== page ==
Florida Power & Light Company (FPL) and Florida International University (FIU) have teamed up to build a commercial-scale distributed solar power facility. According to FPL, the 1.6 megawatt (MW) facility will be used for more than just to generate electricity -- it will also be used as a research center.
"This innovative solar project builds on FIU's relationship with FPL, one that provides our students with unparalleled and unique training opportunities," said FIU President Mark B. Rosenberg in a statement. "Through this project, our engineering students will make a direct contribution to the growth of solar energy in our state, while gaining invaluable experience working side by side with professionals from one of the most forward-thinking utilities in the nation."
The facility will include the installation of more than 5,700 solar panels on 23 canopy structures built in the parking lot of the Engineering Center at FIU -- covering nearly 350,000 square feet. The canopies will also be used to shade 600 parking spaces on campus. The university's students will be able to use data from the solar array to study the effects of distributed solar photovoltaic (PV) generation on the electric grid.
"FPL is proud to be a leader in advancing solar energy in smart ways, making sure to keep costs low and reliability high for our customers," said Eric Silagy, president and CEO of FPL. "As the economics of solar continue to improve, we look forward to harnessing more and more energy from the sun. Our partnership with FIU is designed to help us manage solar power's interaction with the greater electric grid as part of our commitment to reliably deliver affordable clean energy for all of our customers."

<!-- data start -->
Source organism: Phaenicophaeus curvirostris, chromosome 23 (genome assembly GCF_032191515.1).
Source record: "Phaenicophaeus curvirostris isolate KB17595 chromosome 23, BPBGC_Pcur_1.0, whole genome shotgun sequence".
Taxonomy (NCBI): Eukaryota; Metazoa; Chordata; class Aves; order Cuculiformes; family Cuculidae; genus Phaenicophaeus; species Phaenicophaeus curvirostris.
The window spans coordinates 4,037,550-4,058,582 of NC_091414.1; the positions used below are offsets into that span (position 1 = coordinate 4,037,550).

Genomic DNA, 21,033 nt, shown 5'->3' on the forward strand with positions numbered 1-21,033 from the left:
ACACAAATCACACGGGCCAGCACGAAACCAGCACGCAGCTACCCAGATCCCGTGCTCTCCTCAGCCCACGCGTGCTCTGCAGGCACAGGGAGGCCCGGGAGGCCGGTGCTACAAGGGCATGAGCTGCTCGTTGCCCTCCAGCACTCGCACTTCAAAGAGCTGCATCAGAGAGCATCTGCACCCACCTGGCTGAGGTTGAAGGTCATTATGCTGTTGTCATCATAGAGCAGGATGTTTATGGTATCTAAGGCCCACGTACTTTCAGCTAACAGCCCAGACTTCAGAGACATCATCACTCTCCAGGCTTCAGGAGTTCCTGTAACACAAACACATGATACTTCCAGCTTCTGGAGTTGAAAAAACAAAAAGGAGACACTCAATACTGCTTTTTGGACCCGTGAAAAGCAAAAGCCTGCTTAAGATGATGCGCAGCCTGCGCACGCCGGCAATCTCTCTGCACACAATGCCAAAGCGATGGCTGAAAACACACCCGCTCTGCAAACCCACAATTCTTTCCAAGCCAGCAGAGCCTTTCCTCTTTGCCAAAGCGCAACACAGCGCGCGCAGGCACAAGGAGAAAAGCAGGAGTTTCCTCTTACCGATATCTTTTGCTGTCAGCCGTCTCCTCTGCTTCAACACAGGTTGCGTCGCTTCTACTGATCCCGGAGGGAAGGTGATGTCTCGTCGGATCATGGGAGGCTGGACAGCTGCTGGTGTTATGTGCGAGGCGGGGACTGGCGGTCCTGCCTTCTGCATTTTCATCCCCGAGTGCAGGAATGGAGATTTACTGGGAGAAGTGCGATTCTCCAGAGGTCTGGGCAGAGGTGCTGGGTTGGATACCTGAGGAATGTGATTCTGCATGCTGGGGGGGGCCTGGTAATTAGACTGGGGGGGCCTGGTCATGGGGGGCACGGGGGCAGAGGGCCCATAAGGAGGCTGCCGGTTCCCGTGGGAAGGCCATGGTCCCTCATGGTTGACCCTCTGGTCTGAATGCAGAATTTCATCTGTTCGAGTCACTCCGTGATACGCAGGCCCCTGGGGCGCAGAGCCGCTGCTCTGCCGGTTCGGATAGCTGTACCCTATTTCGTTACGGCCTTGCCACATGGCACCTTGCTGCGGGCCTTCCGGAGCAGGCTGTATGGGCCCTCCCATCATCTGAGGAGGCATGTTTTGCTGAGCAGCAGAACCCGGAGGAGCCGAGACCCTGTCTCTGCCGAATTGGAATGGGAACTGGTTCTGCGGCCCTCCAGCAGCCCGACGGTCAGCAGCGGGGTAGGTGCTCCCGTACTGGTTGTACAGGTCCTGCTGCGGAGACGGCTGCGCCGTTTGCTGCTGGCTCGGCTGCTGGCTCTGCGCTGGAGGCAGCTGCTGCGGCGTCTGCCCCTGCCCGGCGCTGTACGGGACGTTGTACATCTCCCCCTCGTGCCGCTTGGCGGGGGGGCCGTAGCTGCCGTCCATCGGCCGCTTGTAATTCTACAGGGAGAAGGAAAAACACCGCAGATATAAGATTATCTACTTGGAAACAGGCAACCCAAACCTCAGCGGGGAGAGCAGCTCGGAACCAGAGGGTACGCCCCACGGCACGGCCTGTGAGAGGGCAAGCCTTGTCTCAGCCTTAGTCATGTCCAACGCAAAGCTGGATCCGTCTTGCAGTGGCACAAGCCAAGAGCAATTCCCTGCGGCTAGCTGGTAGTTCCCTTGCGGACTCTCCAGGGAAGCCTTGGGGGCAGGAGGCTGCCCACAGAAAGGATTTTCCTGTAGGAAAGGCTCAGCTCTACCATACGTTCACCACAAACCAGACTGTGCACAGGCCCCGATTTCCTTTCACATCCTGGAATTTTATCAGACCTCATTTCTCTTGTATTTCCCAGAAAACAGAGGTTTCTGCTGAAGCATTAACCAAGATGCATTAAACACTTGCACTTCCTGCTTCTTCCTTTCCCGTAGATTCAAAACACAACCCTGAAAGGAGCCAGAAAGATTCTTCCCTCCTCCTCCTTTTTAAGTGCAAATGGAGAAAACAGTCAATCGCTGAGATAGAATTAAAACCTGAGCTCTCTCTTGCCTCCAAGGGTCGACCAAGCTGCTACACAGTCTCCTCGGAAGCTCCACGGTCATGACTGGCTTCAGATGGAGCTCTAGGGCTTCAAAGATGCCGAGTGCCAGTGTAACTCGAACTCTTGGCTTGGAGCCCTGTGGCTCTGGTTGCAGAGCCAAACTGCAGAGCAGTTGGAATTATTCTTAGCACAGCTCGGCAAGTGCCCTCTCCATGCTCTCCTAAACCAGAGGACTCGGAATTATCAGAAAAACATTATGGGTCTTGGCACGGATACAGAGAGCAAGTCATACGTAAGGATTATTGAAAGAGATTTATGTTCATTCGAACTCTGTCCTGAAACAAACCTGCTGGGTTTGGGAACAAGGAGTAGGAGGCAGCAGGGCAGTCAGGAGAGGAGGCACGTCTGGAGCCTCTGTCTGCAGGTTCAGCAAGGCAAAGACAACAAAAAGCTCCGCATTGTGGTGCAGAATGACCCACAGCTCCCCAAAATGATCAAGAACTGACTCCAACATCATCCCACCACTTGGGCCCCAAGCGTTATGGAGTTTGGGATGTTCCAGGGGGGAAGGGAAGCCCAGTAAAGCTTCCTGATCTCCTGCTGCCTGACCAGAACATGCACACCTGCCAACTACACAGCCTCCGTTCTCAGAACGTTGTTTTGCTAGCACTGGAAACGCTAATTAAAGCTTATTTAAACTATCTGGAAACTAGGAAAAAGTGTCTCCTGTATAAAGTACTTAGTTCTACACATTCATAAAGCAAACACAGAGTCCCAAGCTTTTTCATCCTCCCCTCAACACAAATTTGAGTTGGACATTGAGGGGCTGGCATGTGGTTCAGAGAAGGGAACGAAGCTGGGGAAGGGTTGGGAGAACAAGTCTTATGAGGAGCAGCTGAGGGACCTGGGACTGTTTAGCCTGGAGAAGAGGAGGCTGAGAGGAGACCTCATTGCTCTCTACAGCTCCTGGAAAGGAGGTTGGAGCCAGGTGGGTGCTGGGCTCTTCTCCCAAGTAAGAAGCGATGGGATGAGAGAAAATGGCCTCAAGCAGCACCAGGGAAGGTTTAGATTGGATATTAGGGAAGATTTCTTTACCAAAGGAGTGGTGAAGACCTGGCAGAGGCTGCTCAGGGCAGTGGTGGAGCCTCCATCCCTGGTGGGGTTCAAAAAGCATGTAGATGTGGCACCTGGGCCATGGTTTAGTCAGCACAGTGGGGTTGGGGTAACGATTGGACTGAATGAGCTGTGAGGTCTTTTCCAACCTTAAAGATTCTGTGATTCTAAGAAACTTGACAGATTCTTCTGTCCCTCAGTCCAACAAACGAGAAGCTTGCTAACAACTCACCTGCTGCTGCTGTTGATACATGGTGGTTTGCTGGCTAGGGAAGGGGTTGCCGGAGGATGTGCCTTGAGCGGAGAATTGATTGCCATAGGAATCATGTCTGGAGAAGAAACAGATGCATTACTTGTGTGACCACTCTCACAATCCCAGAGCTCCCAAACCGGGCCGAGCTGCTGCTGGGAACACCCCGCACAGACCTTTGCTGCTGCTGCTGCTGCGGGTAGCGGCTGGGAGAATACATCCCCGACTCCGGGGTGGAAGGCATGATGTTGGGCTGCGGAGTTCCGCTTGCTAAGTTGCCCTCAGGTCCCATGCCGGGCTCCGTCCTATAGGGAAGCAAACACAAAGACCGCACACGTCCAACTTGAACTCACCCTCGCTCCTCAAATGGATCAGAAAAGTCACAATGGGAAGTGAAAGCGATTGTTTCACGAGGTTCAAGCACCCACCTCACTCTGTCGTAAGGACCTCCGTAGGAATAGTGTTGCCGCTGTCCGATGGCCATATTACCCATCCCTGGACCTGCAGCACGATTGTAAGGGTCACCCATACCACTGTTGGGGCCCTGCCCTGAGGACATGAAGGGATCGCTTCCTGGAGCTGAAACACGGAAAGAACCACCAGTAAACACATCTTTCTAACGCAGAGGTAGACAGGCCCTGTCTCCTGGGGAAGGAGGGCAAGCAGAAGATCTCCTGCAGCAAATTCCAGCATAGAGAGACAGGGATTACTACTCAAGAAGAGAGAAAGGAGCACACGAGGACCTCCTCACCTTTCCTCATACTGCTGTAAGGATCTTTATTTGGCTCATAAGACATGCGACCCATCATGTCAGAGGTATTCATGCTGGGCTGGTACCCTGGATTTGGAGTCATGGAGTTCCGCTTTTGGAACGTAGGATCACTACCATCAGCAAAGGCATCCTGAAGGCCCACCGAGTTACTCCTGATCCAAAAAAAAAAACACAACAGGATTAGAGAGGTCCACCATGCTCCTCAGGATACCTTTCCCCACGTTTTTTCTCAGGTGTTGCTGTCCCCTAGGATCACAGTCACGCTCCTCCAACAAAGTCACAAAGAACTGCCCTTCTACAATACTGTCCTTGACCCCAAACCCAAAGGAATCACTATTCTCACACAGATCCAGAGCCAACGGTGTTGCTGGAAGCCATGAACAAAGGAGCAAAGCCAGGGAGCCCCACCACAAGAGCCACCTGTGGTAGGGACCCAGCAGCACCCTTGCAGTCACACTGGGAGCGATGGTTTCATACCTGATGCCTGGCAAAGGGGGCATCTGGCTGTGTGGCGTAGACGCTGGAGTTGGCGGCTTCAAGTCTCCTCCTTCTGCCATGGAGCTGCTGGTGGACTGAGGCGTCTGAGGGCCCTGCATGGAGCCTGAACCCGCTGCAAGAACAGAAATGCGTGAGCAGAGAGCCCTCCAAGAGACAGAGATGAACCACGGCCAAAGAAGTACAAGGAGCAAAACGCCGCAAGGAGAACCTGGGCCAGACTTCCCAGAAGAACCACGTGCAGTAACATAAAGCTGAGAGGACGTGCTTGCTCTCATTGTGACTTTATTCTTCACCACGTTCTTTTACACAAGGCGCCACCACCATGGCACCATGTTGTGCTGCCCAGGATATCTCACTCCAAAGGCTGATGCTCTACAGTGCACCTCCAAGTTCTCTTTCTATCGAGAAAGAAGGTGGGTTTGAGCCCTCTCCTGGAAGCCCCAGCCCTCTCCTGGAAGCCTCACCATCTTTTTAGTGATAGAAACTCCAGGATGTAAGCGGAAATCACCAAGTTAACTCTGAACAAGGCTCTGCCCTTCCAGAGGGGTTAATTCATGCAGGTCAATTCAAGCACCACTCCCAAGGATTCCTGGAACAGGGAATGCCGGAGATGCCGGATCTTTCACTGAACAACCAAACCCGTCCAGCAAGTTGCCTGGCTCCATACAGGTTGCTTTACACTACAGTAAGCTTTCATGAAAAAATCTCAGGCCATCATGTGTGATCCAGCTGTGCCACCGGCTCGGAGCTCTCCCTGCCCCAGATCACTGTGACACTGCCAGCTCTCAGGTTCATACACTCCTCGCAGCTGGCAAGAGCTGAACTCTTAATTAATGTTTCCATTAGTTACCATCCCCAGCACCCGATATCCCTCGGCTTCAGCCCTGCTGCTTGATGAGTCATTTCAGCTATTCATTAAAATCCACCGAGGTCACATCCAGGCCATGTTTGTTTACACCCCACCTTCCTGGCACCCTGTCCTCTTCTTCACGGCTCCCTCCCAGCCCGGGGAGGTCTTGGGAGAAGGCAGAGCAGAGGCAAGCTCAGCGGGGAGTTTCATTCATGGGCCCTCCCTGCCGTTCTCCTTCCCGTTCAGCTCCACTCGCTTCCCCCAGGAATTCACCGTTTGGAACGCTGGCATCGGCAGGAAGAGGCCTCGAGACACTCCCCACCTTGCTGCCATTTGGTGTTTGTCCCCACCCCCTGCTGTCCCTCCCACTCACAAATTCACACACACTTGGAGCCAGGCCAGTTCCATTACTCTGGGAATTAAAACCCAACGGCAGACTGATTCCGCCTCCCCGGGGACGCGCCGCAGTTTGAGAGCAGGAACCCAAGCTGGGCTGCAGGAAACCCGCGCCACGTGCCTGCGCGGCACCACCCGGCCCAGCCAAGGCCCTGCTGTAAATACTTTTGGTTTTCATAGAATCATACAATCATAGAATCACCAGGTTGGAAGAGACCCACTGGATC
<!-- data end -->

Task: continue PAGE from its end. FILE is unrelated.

The partnership teams up the utility and university to analyze real-life data from FPL's grid to understand weather and energy systems in Florida. It follows FIU's BeyondPossible2020 strategic plan to further energy research on campus.
Before the facility is even built, the engineering students have already begun gathering information used for their research, including historical weather data, as well as energy production and usage patterns. They will be analyzing any possible technology that could be used in the future that are not affected by fluctuations in solar PV production due to clouds, thunderstorms, and other unavoidable phenomena -- while still maintaining grid reliability.
"FPL is fortunate to have such a respected research institution with which to partner right in our backyard," Bryan J. Olnick, vice president of power delivery distribution and operations for FPL and a member of FIU's Advisory Council for the College of Engineering and Computing, said in a statement. "The in-depth analysis of data from the solar panels will help us continue to advance affordable clean energy for all of our customers."
FPL already operates three solar power plants in the state, and the newest partnership will help reach their goal of tripling its solar generation in Florida by 2016 -- in January, FPL made the announcement that it plans to add 225 MW to its current capacity of 110 MW.